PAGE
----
As many parents are celebrating the quarantine graduations of their pre-schoolers and wondering what on earth they’ll do to entertain their kids during an endless summer, parents of quaranTEENS are pondering a weightier issue: will the college that their child spent four years working hard to get into be open this September? And if the campus does open, will they choose to send their high school graduate away from the safe, sanitized cocoon of home?
Before my first child was even born, I was already dreaming about his future. I didn’t know for sure, but my gut told me that I was carrying a boy and I would daydream about my son’s first smile, first words, and first day of school. I pictured the man he’d someday become, the high school graduation that would propel him into the adult world, the independence and responsibility that comes along with going off to college.
Like so many teens around the world, my son worked hard in school and prepared for the ACTs so when he received his acceptance letter last year to an East Coast business school, he celebrated by buying every piece of school branded merchandise he could get his hands on. His interim year of study abroad was cut short and, like so many college students, he was back home by March. He’s been here ever since, monitoring his email to see what the latest updates from his college are. As I write this, we still don’t know if his classes will be online or if he’ll get to experience the time-honored tradition of moving into a college dorm for the first time.
If his school decides to open its campus and classrooms to students, will I send him there in the midst of a pandemic? You better believe I will. The purpose of college is so much more than merely to educate young minds. The social and self-sufficiency aspects are crucial and while my son can learn about economics and politics via Zoom sessions, life skills like making new friends, negotiating the choppy waters of shared living space and generally having to fend for himself are not things that he will learn from the comfort of his childhood bedroom.
I asked two childhood friends of mine whether or not their sons would be going to college this fall. One friend, a neurodevelopmental pediatrician, said that her son’s college would be open for students to live on campus and learn from late August until Thanksgiving and that she had no doubt that it is beneficial for her son to start his freshman year on time.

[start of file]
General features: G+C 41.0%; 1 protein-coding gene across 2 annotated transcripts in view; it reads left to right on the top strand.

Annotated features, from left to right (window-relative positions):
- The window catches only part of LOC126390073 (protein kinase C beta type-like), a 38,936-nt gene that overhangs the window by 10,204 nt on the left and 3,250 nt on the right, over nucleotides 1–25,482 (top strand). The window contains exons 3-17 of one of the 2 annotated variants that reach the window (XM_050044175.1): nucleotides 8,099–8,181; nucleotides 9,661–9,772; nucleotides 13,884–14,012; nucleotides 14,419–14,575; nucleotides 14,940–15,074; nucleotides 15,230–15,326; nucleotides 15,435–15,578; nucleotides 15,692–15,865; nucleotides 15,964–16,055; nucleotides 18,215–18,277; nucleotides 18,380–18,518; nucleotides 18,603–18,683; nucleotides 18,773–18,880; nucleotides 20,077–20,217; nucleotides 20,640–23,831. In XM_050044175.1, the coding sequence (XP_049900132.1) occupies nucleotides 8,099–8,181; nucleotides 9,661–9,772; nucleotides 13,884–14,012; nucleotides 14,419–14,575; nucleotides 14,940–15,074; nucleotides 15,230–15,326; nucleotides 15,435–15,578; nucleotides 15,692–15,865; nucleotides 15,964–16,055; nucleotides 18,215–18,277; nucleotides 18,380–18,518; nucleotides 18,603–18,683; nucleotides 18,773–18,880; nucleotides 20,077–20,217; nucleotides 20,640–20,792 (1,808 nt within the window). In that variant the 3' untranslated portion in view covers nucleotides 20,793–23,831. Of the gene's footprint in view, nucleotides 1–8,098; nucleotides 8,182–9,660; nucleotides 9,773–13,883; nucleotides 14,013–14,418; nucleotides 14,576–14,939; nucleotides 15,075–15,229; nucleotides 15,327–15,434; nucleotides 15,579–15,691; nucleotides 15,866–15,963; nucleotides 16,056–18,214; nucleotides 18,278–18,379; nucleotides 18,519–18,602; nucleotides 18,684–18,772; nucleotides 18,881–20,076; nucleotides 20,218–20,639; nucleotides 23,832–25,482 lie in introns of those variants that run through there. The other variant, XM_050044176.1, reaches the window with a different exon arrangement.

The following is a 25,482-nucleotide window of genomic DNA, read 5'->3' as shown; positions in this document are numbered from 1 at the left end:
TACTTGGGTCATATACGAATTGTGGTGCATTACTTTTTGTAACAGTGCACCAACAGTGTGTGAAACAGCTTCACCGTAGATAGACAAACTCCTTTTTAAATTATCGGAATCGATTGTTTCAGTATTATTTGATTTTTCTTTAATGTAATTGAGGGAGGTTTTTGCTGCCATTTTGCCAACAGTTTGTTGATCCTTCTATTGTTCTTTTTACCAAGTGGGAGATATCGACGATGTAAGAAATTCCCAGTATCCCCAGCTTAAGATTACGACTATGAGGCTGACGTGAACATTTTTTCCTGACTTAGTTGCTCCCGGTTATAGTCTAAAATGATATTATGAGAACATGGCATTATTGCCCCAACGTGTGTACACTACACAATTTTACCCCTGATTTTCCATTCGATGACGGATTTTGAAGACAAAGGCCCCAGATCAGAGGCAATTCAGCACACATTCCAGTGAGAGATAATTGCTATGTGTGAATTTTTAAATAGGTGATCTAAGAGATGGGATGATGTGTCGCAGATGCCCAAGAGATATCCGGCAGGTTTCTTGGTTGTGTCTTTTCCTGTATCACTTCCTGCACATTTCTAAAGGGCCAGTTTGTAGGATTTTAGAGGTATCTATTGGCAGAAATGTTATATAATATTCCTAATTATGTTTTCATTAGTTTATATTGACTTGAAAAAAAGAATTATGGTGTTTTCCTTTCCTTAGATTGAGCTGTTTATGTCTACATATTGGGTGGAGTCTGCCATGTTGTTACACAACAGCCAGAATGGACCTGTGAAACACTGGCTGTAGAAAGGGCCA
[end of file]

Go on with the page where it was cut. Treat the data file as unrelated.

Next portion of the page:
She said that he wanted to start his life, learn to live with other people and experience the transition from home to dorm life that is a rite of passage for kids going to college for the first time. Her son is eager to build his new friend base and be with people who’ve experienced a similar sense of isolation and frustration while in lockdown with their families. Furthermore, my friend’s son has registered for several science courses that require lab lessons which cannot be done at home.
In terms of the risks associated with the coronavirus, she said that she trusts the school to put safety measures in place and that she is prioritizing her son’s mental well-being in deciding that going to college is the best thing for him. Another long-time friend of mine said that her son, whose freshman year had been truncated by the pandemic, could not wait to go back to his Atlanta-based college this August and begin his sophomore year.
When her son came home to shelter in place in New Jersey from his Atlanta based school, he went from interacting with hundreds of students every day to being stuck at home with his parents and three sisters for months. It has not been good for his mental health. He’d tasted the freedom of on-campus college life and to have that taken away suddenly was devastating. True, his laundry was once again being done by his mom and he didn’t have to consider where his next meal was coming from (my friend is a phenomenal cook), but these amenities were not a good trade-off for the lost independence and growth.
Both of my friends trust the schools that their sons attend. There will be hand sanitizing stations, masks and distancing where possible. And both feel strongly that the risks of contracting the virus are not as scary as the fallout of missing out on any more of this critical time in their lives. The mental health toll from being isolated is scarier than a virus that we know more about protecting ourselves from than we did back in March.
My thinking is 100% in line with theirs. Our kids have all sacrificed and suffered for months. As their parents, we collectively believe that it’s time for them to gingerly pick up where they left off and try to find their place in this new world, even if that means that life won’t be exactly as it was before. At least they will still be living.